Approach gardens with a dry eye

Greenery: There's no use shedding tears over your plants, though there are some strategies to help them survive the drought.

August 14, 1999|By Karol V. Menzie | Karol V. Menzie,SUN STAFF

Gardening under water restrictions is no picnic for Marylanders these days. And don't look for this weekend's predicted "scattered showers" to bring much relief.

But as bad as things are, it's still possible to avoid complete garden disaster.

Flowers, vegetables, trees and shrubs can be hand-watered -- with a watering can, a bucket or a hose. Gardeners also can turn to "gray water" -- water that's been used to wash dishes, bodies and clothing. (If there are rain showers, you can collect that too.)

"My best strategy is to save the rinse water from washing clothes," says Jane Baldwin, an avid gardener who's president of Cylburn Arboretum Associates in Baltimore. "You can get as much as 30 gallons of fairly clean water. If you're squeamish about the soap, don't put it on vegetables. But on ornamentals, shrubs and trees, that little bit of soap is no problem."

Ray Bosmans, a horticulture specialist with the Maryland Cooperative Extension Service, advises putting soapy water around the plant, not on the foliage itself. He also suggests not using particularly soapy water on plants in pots or containers. You also can dilute the soapy water with other water.

The problem with the weather this year is that unusually cool ocean temperatures are keeping the jet stream north of the Great Lakes, and depriving the Midwest, East Coast and Southeast of normal rainfall. In some areas, rainfall is as much as 18 inches below normal.

"This drought is the worst we've seen because it started so early -- in April," Bosmans says. "But actually, it's been like this for a couple of years."

The sporadic and localized showers we've been experiencing don't improve the situation much because it will take extended downpours -- such as those from tropical storms in the Atlantic and Gulf of Mexico -- to replenish the water system completely.

"The water table situation is terrible," Baldwin says. "That affects not only wells and springs, but huge trees and shrubs whose roots draw from there."

You can help those plants by hand-watering -- but the trick with large specimens is watering enough. They need to be saturated until the soil is damp to at least 6 inches, says Scott Aker, a horticulturist with the U.S. National Arboretum in Washington. "Not every day, but once every two or three weeks."

However, with this kind of drought, you are going to lose some plantings -- some temporarily, some permanently.

"Annuals I'd give up on," Aker says. "And if there are some areas of the yard that aren't near and dear to you, let them go." If you have a new planting and you're happy with it, focus your attention there, he says.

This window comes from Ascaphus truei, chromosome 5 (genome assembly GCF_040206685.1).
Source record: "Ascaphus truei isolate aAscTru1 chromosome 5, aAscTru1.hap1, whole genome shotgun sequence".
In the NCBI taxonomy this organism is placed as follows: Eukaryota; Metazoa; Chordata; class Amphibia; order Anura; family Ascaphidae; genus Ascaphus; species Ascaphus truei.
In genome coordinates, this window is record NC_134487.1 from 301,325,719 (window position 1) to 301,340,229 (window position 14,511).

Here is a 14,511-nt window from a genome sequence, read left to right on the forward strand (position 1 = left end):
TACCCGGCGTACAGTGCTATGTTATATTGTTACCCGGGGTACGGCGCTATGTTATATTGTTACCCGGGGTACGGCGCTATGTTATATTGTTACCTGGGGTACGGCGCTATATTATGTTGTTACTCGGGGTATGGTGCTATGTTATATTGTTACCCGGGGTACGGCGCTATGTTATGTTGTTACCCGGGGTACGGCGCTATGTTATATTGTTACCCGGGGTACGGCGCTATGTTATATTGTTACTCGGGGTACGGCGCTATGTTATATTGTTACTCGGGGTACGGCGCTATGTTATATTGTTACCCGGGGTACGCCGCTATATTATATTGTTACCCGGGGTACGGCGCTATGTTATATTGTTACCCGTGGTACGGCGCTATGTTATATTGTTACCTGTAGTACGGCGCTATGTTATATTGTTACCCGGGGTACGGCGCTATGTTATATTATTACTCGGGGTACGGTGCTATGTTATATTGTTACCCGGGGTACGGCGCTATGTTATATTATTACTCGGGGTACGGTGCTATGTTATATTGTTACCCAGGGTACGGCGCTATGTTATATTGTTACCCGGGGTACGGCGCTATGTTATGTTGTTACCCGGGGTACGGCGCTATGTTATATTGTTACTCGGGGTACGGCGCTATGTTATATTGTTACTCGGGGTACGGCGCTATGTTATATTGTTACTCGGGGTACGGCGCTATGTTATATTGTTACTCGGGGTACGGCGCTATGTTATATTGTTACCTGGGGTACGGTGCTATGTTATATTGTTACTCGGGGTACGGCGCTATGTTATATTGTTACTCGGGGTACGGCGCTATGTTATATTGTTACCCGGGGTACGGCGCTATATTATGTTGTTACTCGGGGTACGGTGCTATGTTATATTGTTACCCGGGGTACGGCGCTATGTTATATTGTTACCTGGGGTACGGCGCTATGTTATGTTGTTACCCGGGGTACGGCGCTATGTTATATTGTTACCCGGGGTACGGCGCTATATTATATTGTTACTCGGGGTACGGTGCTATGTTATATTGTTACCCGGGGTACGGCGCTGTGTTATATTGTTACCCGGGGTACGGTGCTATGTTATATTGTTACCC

"Everybody's place is different," says Dick Bir, a nursery plant specialist at the Mountain Horticultural Crops Research Center in Fletcher, N.C. "Do an assessment from an economic point of view."

Decide which plants would be the most expensive to replace, he says, and concentrate on those. Still, everything might not survive. "There isn't a lot of magic" anyone can apply under drought conditions, Bir says.

Oddly, grass, one of the things that seems to concern homeowners the most, is among the plants most adaptable to drought conditions.

Harold Kanarek, a spokesman for the state Department of Agriculture, says agriculture officials have been hearing the same question over and over again: "My lawn's dead and the governor won't let me water it. What can I do?"

His answer: "Don't worry about lawns. They will come back."

The grass isn't dead, he says. It's just asleep -- gone dormant, in horticulture terms. It will wake up once it gets some water and cooler temperatures. "Lawns are pretty hardy," Kanarek says.

Any lawn that's more than 6 months old will be fine, he says. And very young grass or sod -- planted or set between July 1 and Aug. 4 (when the water restrictions went into effect) -- can be hand-watered between the hours of 8 p.m. and 8 a.m.

Other plants also may go dormant as well, but, unlike grass, the perennials and shrubs need to be watered, Bir says. Container plants will probably need water every day, but saving them may be as simple as moving them out of the sun to a shadier area.

Plants also become more susceptible to insects during a drought, Bosmans says. Oaks and maples, particularly, may be invaded by borers. Unfortunately, he says, "You can't do much about that."

Other casualties could be medium-sized shrubs, such as azaleas and rhododendrons; plants in sunny locations; or "understory" trees, such as redbuds and dogwoods, Baldwin of Cylburn says.

Marylanders need to learn what people in drier states, such as California and Arizona, have known for years, she says: Native plants do better than "exotics" imported from some other climate. "You need to be smart about what you plant."

Or, as Bosmans points out, "When this is all over, see what did well and plant more of it."

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